Take the 2-minute tour ×
Super User is a question and answer site for computer enthusiasts and power users. It's 100% free, no registration required.

I need a regex statement to find any words formatted in CamelCase. Examples include:

  • CamelCase.
  • Trunk_Note.
  • Med-Dr.Zung.
  • _MyToDo-Housework.
  • _MyToDo-Vacation_Cancun
  • iOS_GReader

Key points:

  • The first character can be any character that is valid in a Windows OS filename.
  • Any character can be any character that is valid in a Windows OS filename including ..
  • The word will be delimited by a preceding (space), (, or [ and followed by a (space), ), or ].

Why? I use an iOS app called Trunk Notes to maintain extensive notes on all aspects of my life (1000+ topics covering 10+ years of work, family, and personal content). Trunk Notes uses Markdown for content formatting but has a specific problem with my CamelCase words. When placed inside a link label or title, e.g. iOS_WriteRoom, the Markdown engine chokes and generates broken HTML. Underscores (_) in the words also confuse the engine. The simplist solution is to precede the offending word with /, e.g. /iOS_WriteRoom.

I began making manual edits but realize regex should work for me. So my regex solution will look for the matching pattern and prepend a / if a / has not already been prepended.

Thank you in advance for any suggestions.

share|improve this question
2  
Trunk_Note and Med-Dr.Zung are not camel case, they're snake case or mixed camel / snake case. The only camel case example you have is "CamelCase". The others contain underscores, dashes, or other punctuation to separate words, where camel case only uses capitalization: TrunkNote, MedDrZung, MyToDoHousework, MyToDoVacationCancun, iOSGReader. Food for thought! –  Darth Android Jun 26 '13 at 20:04

2 Answers 2

This is particularly hard because you don't seem to be following a CamelCase style where the first letter is always capitalized and you are allowing multiple, consecutive capitals. The only definition that would capture all of your examples would be

Words containing at least two non-consecutive capital letters separated by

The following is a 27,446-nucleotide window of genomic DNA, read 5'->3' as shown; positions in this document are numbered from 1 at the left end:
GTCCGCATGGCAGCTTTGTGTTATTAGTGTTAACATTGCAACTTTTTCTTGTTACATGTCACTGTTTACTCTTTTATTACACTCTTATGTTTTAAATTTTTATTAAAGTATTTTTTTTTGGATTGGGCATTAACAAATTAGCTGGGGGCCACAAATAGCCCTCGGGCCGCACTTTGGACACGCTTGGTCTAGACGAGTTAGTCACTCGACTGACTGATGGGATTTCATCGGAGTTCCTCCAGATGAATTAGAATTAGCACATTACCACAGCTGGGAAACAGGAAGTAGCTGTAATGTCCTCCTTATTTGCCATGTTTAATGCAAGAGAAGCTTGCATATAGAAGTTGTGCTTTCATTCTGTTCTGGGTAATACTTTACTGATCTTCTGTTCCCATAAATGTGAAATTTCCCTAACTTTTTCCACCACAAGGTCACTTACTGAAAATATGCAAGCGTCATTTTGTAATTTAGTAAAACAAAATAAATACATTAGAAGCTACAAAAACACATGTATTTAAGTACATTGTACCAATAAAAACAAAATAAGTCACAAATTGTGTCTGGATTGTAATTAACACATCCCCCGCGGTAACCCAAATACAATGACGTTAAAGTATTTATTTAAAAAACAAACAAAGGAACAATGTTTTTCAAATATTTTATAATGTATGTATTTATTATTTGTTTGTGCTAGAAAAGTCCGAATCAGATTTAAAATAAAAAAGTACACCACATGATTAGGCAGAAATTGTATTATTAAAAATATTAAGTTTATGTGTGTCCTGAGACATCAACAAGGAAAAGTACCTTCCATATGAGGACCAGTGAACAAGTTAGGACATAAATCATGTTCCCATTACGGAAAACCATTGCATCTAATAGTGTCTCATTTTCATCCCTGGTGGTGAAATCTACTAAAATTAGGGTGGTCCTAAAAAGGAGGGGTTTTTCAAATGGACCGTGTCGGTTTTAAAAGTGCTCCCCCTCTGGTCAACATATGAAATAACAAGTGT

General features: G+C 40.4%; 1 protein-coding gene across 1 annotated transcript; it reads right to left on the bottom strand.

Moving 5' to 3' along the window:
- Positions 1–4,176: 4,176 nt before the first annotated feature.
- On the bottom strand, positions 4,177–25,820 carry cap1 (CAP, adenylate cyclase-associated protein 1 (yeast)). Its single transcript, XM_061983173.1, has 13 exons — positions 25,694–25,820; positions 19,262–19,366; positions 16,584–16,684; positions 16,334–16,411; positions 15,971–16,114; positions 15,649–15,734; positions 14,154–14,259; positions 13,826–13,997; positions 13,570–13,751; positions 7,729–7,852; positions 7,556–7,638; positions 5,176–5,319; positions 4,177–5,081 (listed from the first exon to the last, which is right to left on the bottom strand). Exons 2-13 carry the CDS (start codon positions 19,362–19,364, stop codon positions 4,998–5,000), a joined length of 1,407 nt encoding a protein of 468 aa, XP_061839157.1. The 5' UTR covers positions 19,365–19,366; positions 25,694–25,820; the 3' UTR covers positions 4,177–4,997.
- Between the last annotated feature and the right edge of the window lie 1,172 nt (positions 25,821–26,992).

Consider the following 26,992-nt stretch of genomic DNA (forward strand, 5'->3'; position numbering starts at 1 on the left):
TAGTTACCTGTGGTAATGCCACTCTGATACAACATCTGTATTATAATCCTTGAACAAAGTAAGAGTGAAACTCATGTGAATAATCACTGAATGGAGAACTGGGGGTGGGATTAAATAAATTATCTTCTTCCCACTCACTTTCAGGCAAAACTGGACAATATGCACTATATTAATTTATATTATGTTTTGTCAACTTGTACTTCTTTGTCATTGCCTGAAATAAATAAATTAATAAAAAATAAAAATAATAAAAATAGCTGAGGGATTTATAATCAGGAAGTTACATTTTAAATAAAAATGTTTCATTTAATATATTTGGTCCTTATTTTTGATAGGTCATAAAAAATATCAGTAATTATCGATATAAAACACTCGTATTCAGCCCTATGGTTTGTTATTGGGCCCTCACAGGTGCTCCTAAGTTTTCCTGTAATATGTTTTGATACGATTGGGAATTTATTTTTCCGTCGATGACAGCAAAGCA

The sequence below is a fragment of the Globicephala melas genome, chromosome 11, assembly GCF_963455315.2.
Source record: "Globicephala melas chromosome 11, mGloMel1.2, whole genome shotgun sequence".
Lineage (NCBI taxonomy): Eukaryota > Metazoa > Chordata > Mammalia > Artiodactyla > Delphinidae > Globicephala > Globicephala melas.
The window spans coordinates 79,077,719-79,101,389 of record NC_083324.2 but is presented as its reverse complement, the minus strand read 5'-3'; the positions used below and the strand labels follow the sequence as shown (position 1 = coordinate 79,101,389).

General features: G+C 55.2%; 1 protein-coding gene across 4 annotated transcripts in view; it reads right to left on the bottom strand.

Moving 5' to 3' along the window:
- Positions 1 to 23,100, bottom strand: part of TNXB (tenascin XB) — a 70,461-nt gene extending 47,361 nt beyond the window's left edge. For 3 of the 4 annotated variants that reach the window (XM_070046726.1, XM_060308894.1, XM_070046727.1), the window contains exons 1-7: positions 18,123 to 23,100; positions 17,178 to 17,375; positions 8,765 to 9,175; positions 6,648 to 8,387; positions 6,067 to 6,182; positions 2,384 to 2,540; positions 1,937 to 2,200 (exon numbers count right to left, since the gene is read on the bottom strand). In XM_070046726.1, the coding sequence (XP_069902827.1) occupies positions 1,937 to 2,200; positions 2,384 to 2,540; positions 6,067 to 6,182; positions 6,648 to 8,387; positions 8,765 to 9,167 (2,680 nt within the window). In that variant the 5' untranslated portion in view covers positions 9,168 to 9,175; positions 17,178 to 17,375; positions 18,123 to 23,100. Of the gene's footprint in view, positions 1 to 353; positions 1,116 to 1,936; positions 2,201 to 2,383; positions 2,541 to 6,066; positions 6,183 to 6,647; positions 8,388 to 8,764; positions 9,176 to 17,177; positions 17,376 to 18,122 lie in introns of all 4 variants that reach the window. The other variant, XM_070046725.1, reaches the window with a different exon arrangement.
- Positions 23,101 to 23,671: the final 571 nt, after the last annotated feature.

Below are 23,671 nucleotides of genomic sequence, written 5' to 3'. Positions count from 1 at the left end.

lower case letters.

This means that it will also capture patterns like foObaR which are not really CamelCase and might not be what you need.

Anyway, the regular expression below matches all your examples*:

 [\(\[ ]([_\-\.a-z]*[A-Z][_\-\.a-zA-Z]+[A-Z]+[_\-\.a-z]*)[\)\] ]
  ----- - -------- - ---  ----------- - --- - -------- -- -----
    |   |     |    |  |        |      |  |  |     |    ||   |> Right boundary: 
    |   |     |    |  |        |      |  |  |     |    ||         ),] or space
    |   |     |    |  |        |      |  |  |     |    ||----> Close capture
    |   |     |    |  |        |      |  |  |     |    |-----> 0 or more
    |   |     |    |  |        |      |  |  |     |----------> Character class:
    |   |     |    |  |        |      |  |  |                   ,-,., or a to z
    |   |     |    |  |        |      |  |  |----------------> 1 or more    
    |   |     |    |  |        |      |  |-------------------> A to Z       
    |   |     |    |  |        |      |----------------------> 1 or more 
    |   |     |    |  |        |-----------------------------> Character class:
    |   |     |    |  |                                        ,-,., a to z 
    |   |     |    |  |                                        or A to Z
    |   |     |    |  |--------------------------------------> Capital letter
    |   |     |    |-----------------------------------------> 0 or more
    |   |     |----------------------------------------------> Character class:
    |   |                                                      ,-,., and a to z
    |   |----------------------------------------------------> Open capture
    |--------------------------------------------------------> Left boundary:
                                                               (,[ or space

* I think. I have not used notepad++ myself but their site says they use Perl Compatible Regular Expressions. The above is a PCRE that matches all your examples.

share|improve this answer

Craig --

I don't think the one above will work for all your cases in Notepad++. If you haven't found an answer yet, try this variation:

([(\[\s])([a-z0-9_.\-]*[A-Z]+[a-z0-9_.\-]+[A-Z]+[a-z0-9_.\-]*)([)\]\s])

This will also match the boundary characters -- [], (), or space (\s) -- to make sure you're getting only the WikiWords you want to catch. Use that string in the Find field and this one in Replace:

\1/\2\3

... and you should end up with (e.g.) (/MyWikiWords) in place of (MyWikiWords).


If you have some WikiWords that appear outsidet the context of brackets or parentheses, you could try this Search:

\b([a-z0-9_.\-]*[A-Z]+[a-z0-9_.\-]+[A-Z]+[a-z0-9_.\-]*)\b

... and this in Replace:

/\1

... which use the word boundary (\b) regex.

share|improve this answer

Your Answer

 
discard

By posting your answer, you agree to the privacy policy and terms of service.

Not the answer you're looking for? Browse other questions tagged or ask your own question.